September 23rd 10am PST/ 1pm EST

Human rights defenders increasingly rely on the internet and digital technologies to organize and promote democratic values and protect people’s voices. While these tools have empowered vulnerable communities worldwide to connect and advance human rights, they are also actively exploited by authoritarian regimes to target human rights activists. Increasingly, state actors turn to providers of surveillance-for-hire services to compromise human rights defenders and infect them with malware to surveil and silence them. These digital mercenaries offer malicious tools and services to the highest bidder, putting civil society voices at grave risk. This panel will discuss how human rights defenders, open-source researchers, technology platforms, and emerging democracy leaders can help protect activists and counter this new surveillance-for-hire industry.


Nathaniel Gleicher
Nathaniel Gleicher Public Policy Director, Facebook Mr. Nathaniel Gleicher is the Head of Security Policy at Facebook, where he leads our company-wide effort to counter emerging and persistent threats across our platforms, including influence operations, cyber-espionage, and cybersecurity risks. He is an engineer and lawyer and has worked in security for more than fifteen years. He has taught computer science, built and secured computer networks, and prosecuted cybercrime at the U.S. Department of Justice, served as director for cybersecurity policy at the National Security Council (NSC) in the White House, and as head of cybersecurity strategy at Illumio. At the NSC he developed U.S. government policy on key technology and cybersecurity challenges, including encryption, cyber deterrence, internet governance, and network security.
Ronald Kakembo
Ronald Kakembo Frontline Defenders Ronald serves as the digital protection coordinator for sub-Saharan Africa at Front Line Defenders. He carries the responsibility of providing digital protection support to human rights defenders across regions and improving their overall understanding of the field.
John Scott-Railton
John Scott-Railton Senior Researcher, The Citizen Lab John Scott-Railton is a Senior Researcher at The Citizen Lab. His work focuses on technological threats to civil society, including targeted malware operations, cyber militias, and online disinformation. His greatest hits include a collaboration with colleague Bill Marczak that uncovered the systematic use of Pegasus spyware to target civil society in several countries, including Mexico and the UAE. Pegasus is developed by the Israeli cyber warfare company NSO Group and sold exclusively to governments. That investigation also uncovered the first iPhone zero-day and remote jailbreak seen in the wild. Other investigations with Citizen Lab colleagues include the first report of ISIS-led malware operations, China's "Great Cannon," the Government of China's nation-scale DDoS attack, and the 'tainted leaks' disinformation campaigns strongly linked to the Russian Government. These investigations, and others, have served as the basis for criminal investigations and lawsuits. John has also investigated the manipulation of news aggregators such as Google News, and privacy and security issues with fitness trackers. Recently, John was a fellow at Google Ideas and Jigsaw at Alphabet. John has undergraduate degrees from the University of Chicago and a Master's from the University of Michigan. He is completing a Ph.D. at UCLA. Previously he founded The Voices Projects, collaborative information feeds that bypassed internet shutdowns in Libya and Egypt. John's work has been covered by Time Magazine, BBC, CNN, The Washington Post, and the New York Times.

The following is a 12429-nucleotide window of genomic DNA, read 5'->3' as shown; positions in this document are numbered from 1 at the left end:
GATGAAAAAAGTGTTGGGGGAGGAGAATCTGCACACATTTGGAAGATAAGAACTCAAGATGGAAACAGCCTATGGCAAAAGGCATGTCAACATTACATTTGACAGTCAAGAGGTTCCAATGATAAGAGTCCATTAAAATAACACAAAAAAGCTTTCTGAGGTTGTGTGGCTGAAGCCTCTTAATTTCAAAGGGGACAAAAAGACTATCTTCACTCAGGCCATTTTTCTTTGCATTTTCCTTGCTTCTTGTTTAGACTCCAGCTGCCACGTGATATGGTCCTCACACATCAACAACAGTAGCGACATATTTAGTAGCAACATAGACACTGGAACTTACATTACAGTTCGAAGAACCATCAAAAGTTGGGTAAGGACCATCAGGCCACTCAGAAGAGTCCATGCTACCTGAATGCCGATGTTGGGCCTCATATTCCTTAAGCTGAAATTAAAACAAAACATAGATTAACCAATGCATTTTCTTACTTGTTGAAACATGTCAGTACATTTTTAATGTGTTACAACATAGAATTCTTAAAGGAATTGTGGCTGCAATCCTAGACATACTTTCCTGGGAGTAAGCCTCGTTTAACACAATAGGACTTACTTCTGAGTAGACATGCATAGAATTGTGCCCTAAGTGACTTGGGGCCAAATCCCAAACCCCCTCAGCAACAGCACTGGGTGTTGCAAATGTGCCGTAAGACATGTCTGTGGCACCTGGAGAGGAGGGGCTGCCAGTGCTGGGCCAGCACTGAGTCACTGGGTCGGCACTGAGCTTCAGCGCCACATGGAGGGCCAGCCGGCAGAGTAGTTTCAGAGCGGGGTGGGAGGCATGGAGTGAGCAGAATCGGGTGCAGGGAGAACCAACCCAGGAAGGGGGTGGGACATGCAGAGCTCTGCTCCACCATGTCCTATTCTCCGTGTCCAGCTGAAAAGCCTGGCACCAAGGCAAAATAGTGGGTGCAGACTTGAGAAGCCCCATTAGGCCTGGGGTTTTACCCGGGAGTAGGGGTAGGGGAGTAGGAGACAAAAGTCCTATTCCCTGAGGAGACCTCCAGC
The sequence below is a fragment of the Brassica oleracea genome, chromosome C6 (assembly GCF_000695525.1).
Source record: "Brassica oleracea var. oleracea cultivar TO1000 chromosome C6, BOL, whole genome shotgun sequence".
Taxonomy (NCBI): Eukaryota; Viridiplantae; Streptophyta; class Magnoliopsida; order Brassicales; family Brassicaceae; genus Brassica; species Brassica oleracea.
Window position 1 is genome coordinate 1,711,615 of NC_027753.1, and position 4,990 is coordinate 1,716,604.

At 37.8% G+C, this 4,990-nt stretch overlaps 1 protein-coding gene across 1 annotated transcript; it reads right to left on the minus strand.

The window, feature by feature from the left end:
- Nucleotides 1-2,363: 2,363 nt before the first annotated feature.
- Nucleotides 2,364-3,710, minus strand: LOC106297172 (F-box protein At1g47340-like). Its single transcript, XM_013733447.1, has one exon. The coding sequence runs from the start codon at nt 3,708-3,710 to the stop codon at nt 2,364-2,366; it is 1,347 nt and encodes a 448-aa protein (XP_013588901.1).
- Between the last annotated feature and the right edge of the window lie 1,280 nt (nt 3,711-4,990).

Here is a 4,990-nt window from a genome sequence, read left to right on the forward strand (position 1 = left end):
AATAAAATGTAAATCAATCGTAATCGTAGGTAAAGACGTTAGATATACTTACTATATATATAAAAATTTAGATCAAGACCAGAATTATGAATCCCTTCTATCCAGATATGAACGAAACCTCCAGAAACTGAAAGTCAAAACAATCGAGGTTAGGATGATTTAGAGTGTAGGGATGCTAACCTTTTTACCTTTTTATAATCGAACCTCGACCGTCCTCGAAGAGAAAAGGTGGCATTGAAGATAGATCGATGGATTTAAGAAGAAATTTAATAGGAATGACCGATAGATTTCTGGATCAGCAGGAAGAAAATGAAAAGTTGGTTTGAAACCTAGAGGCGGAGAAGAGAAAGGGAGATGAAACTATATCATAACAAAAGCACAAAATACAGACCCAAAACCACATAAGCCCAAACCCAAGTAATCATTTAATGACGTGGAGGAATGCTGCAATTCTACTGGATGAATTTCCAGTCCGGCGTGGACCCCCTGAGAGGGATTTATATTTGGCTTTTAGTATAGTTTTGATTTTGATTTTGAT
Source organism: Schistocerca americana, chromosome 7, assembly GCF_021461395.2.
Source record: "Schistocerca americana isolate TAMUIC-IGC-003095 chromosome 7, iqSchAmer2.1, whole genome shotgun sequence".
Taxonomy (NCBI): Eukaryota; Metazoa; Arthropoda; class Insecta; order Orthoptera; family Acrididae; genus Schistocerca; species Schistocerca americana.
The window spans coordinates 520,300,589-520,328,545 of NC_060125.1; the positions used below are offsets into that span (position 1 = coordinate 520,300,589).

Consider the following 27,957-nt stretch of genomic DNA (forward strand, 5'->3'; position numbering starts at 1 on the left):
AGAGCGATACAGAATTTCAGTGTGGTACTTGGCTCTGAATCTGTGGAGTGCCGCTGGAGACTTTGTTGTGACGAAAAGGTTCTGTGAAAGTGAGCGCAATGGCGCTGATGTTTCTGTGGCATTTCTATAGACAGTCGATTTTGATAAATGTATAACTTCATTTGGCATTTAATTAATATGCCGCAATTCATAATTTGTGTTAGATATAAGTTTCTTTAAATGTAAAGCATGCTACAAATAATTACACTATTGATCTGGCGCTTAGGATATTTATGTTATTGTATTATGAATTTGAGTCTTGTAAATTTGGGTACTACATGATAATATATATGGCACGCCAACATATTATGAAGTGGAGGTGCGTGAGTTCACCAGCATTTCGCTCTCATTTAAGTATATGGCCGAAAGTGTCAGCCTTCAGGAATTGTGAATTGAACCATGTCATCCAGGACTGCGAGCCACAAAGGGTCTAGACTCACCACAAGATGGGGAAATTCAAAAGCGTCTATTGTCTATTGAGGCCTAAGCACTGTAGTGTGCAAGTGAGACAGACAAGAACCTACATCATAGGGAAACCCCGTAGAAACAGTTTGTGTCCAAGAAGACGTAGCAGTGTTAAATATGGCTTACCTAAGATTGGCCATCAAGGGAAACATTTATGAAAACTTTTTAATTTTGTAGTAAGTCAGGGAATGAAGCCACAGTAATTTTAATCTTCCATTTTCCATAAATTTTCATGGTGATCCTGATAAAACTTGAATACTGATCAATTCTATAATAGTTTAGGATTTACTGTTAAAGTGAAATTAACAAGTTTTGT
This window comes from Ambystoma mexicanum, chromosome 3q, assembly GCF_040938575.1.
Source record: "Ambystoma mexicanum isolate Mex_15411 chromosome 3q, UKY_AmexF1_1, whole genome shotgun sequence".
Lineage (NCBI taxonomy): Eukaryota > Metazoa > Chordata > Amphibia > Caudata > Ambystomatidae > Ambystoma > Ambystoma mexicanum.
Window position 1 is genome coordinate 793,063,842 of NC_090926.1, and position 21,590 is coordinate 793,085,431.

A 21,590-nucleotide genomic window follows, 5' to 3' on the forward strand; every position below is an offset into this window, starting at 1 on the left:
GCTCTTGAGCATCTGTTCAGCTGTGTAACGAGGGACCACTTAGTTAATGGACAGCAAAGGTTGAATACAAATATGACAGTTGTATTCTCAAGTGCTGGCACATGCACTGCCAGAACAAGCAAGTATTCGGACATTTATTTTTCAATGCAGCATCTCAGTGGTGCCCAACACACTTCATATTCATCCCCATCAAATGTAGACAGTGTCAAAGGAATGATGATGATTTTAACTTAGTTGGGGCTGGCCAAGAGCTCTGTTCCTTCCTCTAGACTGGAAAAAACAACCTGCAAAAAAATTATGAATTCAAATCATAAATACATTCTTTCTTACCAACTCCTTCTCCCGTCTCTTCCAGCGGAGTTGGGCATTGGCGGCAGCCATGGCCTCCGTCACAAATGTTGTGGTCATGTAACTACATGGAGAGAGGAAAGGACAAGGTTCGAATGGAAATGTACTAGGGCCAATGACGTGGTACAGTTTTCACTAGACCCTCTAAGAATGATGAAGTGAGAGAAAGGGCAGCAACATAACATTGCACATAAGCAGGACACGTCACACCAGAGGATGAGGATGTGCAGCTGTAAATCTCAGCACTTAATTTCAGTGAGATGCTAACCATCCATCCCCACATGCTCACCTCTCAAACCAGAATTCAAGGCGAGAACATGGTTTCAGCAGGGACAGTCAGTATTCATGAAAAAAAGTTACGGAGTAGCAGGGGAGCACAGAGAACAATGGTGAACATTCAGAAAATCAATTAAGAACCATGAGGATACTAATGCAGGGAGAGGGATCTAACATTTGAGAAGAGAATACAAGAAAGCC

Eva Galperin
Eva Galperin Director of Cybersecurity, Electronic Frontier Foundation Eva Galperin is EFF's Director of Cybersecurity. Prior to 2007, when she came to work for EFF, Eva worked in security and IT in Silicon Valley and earned degrees in Political Science and International Relations from SFSU. Her work is primarily focused on providing privacy and security for vulnerable populations around the world. To that end, she has applied the combination of her political science and technical background to everything from organizing EFF's Tor Relay Challenge, to writing privacy and security training materials (including Surveillance Self Defense and the Digital First Aid Kit), and publishing research on malware in Syria, Vietnam, Kazakhstan. When she is not collecting new and exotic malware, she practices aerial circus arts and learning new languages.

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